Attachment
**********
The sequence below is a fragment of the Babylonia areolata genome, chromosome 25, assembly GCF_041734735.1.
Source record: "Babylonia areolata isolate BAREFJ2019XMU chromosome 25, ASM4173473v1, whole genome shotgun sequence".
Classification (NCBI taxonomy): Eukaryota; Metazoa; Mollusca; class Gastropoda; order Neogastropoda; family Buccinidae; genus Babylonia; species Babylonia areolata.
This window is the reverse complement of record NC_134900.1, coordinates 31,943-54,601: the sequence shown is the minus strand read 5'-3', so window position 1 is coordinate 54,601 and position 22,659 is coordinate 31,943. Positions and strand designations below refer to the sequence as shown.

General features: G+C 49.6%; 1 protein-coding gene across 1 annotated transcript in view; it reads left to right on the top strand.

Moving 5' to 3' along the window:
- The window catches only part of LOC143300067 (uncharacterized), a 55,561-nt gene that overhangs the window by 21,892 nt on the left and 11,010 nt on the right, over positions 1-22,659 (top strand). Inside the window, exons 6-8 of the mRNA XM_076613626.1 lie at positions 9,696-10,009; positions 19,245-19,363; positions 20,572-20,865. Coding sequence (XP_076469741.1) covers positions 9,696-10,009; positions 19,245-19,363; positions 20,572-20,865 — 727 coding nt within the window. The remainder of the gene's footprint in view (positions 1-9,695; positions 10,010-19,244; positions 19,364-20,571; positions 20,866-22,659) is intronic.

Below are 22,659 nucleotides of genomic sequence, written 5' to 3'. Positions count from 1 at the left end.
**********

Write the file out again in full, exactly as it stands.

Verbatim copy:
The sequence below is a fragment of the Babylonia areolata genome, chromosome 25, assembly GCF_041734735.1.
Source record: "Babylonia areolata isolate BAREFJ2019XMU chromosome 25, ASM4173473v1, whole genome shotgun sequence".
Classification (NCBI taxonomy): Eukaryota; Metazoa; Mollusca; class Gastropoda; order Neogastropoda; family Buccinidae; genus Babylonia; species Babylonia areolata.
This window is the reverse complement of record NC_134900.1, coordinates 31,943-54,601: the sequence shown is the minus strand read 5'-3', so window position 1 is coordinate 54,601 and position 22,659 is coordinate 31,943. Positions and strand designations below refer to the sequence as shown.

General features: G+C 49.6%; 1 protein-coding gene across 1 annotated transcript in view; it reads left to right on the top strand.

Moving 5' to 3' along the window:
- The window catches only part of LOC143300067 (uncharacterized), a 55,561-nt gene that overhangs the window by 21,892 nt on the left and 11,010 nt on the right, over positions 1-22,659 (top strand). Inside the window, exons 6-8 of the mRNA XM_076613626.1 lie at positions 9,696-10,009; positions 19,245-19,363; positions 20,572-20,865. Coding sequence (XP_076469741.1) covers positions 9,696-10,009; positions 19,245-19,363; positions 20,572-20,865 — 727 coding nt within the window. The remainder of the gene's footprint in view (positions 1-9,695; positions 10,010-19,244; positions 19,364-20,571; positions 20,866-22,659) is intronic.

Below are 22,659 nucleotides of genomic sequence, written 5' to 3'. Positions count from 1 at the left end.